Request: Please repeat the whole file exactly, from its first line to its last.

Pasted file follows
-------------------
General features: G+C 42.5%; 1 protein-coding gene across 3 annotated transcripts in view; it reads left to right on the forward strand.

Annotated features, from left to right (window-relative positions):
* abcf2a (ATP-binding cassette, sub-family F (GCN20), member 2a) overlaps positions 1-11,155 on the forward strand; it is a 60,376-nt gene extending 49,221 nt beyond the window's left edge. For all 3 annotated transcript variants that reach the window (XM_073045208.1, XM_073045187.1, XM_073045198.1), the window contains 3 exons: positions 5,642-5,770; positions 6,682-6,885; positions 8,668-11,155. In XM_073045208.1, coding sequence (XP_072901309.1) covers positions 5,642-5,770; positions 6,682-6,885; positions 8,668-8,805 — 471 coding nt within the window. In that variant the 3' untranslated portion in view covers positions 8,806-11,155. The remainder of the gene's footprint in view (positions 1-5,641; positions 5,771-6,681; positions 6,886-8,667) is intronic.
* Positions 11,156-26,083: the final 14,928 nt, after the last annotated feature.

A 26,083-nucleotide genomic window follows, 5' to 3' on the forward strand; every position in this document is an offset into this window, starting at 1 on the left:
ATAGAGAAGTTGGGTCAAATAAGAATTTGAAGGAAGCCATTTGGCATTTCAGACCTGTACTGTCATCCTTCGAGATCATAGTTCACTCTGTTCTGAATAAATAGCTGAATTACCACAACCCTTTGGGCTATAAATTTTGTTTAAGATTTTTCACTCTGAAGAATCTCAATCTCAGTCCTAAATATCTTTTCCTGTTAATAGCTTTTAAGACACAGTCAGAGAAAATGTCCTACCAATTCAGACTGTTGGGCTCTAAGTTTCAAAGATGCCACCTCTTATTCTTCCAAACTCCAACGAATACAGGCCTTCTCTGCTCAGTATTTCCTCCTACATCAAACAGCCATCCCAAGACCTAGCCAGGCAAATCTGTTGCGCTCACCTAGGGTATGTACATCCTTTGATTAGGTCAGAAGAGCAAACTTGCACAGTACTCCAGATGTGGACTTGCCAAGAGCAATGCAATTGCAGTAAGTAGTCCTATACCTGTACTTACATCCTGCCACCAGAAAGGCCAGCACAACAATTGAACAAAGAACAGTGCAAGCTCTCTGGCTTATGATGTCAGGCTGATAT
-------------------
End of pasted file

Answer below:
General features: G+C 42.5%; 1 protein-coding gene across 3 annotated transcripts in view; it reads left to right on the forward strand.

Annotated features, from left to right (window-relative positions):
* abcf2a (ATP-binding cassette, sub-family F (GCN20), member 2a) overlaps positions 1-11,155 on the forward strand; it is a 60,376-nt gene extending 49,221 nt beyond the window's left edge. For all 3 annotated transcript variants that reach the window (XM_073045208.1, XM_073045187.1, XM_073045198.1), the window contains 3 exons: positions 5,642-5,770; positions 6,682-6,885; positions 8,668-11,155. In XM_073045208.1, coding sequence (XP_072901309.1) covers positions 5,642-5,770; positions 6,682-6,885; positions 8,668-8,805 — 471 coding nt within the window. In that variant the 3' untranslated portion in view covers positions 8,806-11,155. The remainder of the gene's footprint in view (positions 1-5,641; positions 5,771-6,681; positions 6,886-8,667) is intronic.
* Positions 11,156-26,083: the final 14,928 nt, after the last annotated feature.

A 26,083-nucleotide genomic window follows, 5' to 3' on the forward strand; every position in this document is an offset into this window, starting at 1 on the left:
ATAGAGAAGTTGGGTCAAATAAGAATTTGAAGGAAGCCATTTGGCATTTCAGACCTGTACTGTCATCCTTCGAGATCATAGTTCACTCTGTTCTGAATAAATAGCTGAATTACCACAACCCTTTGGGCTATAAATTTTGTTTAAGATTTTTCACTCTGAAGAATCTCAATCTCAGTCCTAAATATCTTTTCCTGTTAATAGCTTTTAAGACACAGTCAGAGAAAATGTCCTACCAATTCAGACTGTTGGGCTCTAAGTTTCAAAGATGCCACCTCTTATTCTTCCAAACTCCAACGAATACAGGCCTTCTCTGCTCAGTATTTCCTCCTACATCAAACAGCCATCCCAAGACCTAGCCAGGCAAATCTGTTGCGCTCACCTAGGGTATGTACATCCTTTGATTAGGTCAGAAGAGCAAACTTGCACAGTACTCCAGATGTGGACTTGCCAAGAGCAATGCAATTGCAGTAAGTAGTCCTATACCTGTACTTACATCCTGCCACCAGAAAGGCCAGCACAACAATTGAACAAAGAACAGTGCAAGCTCTCTGGCTTATGATGTCAGGCTGATAT